Dr. Dake mentioned in a presentation at ISNVD how hyperperfusion (otherwise known as reperfusion injury) occurs before an MS lesion forms. He referenced this paper, which discusses how this perfusion change happens before the break in the blood brain barrier, before the immune system entry, before demyelination. The very first step is a change in perfusion. I wanted to know--why?
http://brain.oxfordjournals.org/content ... 1.full.pdf
Reperfusion injury is not the complete MS disease process. It is a reaction to an event. I believe MS relapses are not MS, they are the early part of the disease. The MS neurodegenerative proces continues underneath into progressive MS. This is why gray matter atrophy is a better marker of disability and MS progression, rather than white matter lesions.
Reperfusion Injury and Multiple Sclerosis relapses share:
1. Demyelination -- Loss of myelin occurs after nerves have blocked bloodflow, low O2 and glucose, and then a return of bloodflow. Reperfusion causes demyelination of nerves-
Perivascular demyelination and intramyelinic oedema in reperfusion nerve injury.
Acute inflammatory demyelination in reperfusion nerve injury
2. Blood brain barrier disruption--the blood brain barrier becomes permeable, and endothelial tight junctions are altered in reperfusion injury.
Reperfusion-induced injury to the blood-brain barrier after middle cerebral artery occlusion in rats.
Blood-brain barrier disruption and matrix metalloproteinase-9 expression during reperfusion injury: mechanical versus embolic focal ischemia in spontaneously hypertensive rats.
3. An excessive innate immune response--immune cells are called in
Association of immune responses and ischemic brain infarction in rat.
Naturally Occurring Autoantibodies Mediate Ischemia/Reperfusion-Induced Tissue Injury
4. An excess of free radicals, oxidative stress and partially reduced oxygen species are found in both reperfusion injury and Multiple Sclerosis
Oxidative Stress in Multiple Sclerosis
Mechanisms of Oxidative Damage in Multiple Sclerosis
The role of oxidants and free radicals in reperfusion injury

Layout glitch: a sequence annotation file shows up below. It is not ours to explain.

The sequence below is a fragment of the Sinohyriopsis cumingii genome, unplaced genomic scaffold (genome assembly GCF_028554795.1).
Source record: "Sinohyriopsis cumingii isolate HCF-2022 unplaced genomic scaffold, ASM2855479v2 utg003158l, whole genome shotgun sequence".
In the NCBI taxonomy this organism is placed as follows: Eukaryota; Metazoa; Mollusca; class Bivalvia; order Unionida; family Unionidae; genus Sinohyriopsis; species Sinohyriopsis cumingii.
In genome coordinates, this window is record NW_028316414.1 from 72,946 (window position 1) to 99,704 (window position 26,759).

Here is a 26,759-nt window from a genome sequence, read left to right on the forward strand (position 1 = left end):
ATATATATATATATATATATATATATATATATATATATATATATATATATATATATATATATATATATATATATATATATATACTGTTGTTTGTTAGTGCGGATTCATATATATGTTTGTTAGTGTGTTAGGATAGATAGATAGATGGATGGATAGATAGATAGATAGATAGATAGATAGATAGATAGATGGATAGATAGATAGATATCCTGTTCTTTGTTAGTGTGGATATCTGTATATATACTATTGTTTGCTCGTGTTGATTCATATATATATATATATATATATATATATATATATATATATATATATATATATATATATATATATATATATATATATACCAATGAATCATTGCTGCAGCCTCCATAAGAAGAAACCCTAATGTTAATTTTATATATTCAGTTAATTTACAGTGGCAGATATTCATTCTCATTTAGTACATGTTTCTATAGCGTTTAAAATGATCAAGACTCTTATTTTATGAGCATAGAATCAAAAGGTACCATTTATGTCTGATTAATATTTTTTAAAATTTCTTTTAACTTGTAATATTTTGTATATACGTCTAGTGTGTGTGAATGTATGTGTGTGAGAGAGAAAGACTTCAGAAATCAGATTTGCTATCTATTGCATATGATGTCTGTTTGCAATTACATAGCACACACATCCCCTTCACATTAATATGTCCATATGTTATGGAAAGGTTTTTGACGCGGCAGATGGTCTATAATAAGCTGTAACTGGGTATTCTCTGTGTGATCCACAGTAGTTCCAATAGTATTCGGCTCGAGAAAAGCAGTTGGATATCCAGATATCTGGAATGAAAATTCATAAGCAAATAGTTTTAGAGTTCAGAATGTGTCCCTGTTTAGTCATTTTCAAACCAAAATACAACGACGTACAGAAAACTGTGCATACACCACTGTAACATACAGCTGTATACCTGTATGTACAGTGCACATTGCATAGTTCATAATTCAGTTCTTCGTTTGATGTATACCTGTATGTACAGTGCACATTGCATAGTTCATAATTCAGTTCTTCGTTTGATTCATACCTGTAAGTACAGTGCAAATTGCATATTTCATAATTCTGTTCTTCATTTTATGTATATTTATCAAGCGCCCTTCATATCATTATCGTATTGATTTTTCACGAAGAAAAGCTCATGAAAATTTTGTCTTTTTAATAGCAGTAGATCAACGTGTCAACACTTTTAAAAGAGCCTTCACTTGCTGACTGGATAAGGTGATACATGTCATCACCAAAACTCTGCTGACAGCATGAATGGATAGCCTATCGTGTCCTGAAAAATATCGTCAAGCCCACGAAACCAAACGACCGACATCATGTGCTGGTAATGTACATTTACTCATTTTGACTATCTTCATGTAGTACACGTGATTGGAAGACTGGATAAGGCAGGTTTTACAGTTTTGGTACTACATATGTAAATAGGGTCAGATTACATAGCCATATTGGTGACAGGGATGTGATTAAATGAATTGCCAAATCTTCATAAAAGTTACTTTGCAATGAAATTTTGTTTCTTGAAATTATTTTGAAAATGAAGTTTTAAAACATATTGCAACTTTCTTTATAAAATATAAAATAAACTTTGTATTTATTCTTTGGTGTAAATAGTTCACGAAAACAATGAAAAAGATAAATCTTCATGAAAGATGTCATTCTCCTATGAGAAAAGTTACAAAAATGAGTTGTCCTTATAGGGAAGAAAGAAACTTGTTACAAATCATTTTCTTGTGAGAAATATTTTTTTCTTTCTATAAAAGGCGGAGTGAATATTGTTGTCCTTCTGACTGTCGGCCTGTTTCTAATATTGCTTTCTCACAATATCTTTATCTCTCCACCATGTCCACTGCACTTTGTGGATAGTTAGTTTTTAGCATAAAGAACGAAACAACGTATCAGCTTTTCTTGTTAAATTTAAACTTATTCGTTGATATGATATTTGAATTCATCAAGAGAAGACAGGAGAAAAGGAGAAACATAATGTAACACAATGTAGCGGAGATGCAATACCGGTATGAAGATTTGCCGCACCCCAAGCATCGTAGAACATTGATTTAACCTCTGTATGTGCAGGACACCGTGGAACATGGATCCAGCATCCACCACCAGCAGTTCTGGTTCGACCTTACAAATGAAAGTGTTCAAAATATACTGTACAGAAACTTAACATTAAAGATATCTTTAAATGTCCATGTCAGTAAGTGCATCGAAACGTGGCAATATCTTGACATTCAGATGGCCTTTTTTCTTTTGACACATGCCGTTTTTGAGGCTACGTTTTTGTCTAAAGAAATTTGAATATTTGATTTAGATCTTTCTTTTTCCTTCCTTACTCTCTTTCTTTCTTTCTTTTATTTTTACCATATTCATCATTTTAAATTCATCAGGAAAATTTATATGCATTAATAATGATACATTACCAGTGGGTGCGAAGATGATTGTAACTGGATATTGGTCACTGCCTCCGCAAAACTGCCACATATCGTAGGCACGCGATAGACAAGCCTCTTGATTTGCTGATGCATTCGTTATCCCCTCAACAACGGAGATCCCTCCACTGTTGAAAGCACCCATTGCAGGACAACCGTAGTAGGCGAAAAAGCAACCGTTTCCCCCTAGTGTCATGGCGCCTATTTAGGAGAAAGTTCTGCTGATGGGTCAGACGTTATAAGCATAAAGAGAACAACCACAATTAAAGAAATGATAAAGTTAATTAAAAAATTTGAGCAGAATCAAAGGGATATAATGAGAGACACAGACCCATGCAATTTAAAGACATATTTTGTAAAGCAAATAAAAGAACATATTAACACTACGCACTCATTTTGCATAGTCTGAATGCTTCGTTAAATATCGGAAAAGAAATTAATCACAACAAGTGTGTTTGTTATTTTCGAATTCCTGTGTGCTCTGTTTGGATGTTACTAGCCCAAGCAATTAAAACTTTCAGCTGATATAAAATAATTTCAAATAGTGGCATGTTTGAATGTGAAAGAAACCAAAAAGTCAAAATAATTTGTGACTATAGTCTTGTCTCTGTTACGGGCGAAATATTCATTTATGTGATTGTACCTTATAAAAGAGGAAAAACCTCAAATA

http://cardiovascres.oxfordjournals.org ... 2/181.full
5. Endothelial Dysfunction as evidenced by elevated levels of endothelin-1 in plasma
Increased endothelin-1 plasma levels in patients with multiple sclerosis.
Extraocular blood flow and endothelin-1 plasma levels in patients with multiple sclerosis.
Endothelin-1 is involved in the pathogenesis of ischemia/reperfusion liver injury
http://onlinelibrary.wiley.com/doi/10.1 ... 9/abstract
Reperfusion injury has been studied extensively on the arterial side. Like most medical research, the study of the veins and venous return is lacking. But I did find one interesting study that showed how reperfusion injury happens after rats' intestinal veins were blocked and venous hypertension above the blockage occured--
Elevated venous pressure can be associated with severe tissue injury. Few links, however, between venous hypertension and tissue damage have been established. We examined here the effects of micropressure elevation on the outcome of venular occlusion/reperfusion in the mesenteric microvasculature of male Wistar rats. One hour of venular occlusion (diameter approximately 50 microm) by micropipette occlusion followed by reperfusion were carried out with sham surgery without occlusion as control. Leukocyte rolling, adhesion, and migration, oxygen radicals detected by dichlorofluorescein (DCF), and parenchymal cell death detected by propidium iodide (PI) were recorded simultaneously in the same vessel at a location upstream of the occlusion site with elevated micropressure and at a downstream location with low micropressure.
The number of rolling, adhering, and migrating leukocytes increased on the upstream side of the occlusion to a higher level than downstream of the occlusion site.
Microhemorrhages of blood cells into the mesentery interstitium were observed only on the upstream side of the occlusion. These results indicate that an elevation of the venular blood pressure during occlusion/reperfusion exacerbates the inflammatory cascade and tissue injury. Venous occlusion may constitute an important mechanism for tissue injury.
I think that on top of this ongoing process of neurodegeneration in MS, there are intermittent ischemic events which take these glucose and O2 levels dipping even lower--events like an illness, a trip to high altitude, stress, an injury, giving birth, a bacterial infection--and when the event is over, the reperfusion cycle begins--what we call an exacerbation or "MS flare."
I believe this is why many pwMS can directly tie their relapses to times after viruses, stress, lack of sleep, etc. These events become the straw that break the camel's back. And once these events end, reperfusion injury happens. It's a damaging one/two punch.
https://www.facebook.com/note.php?note_ ... 0489747211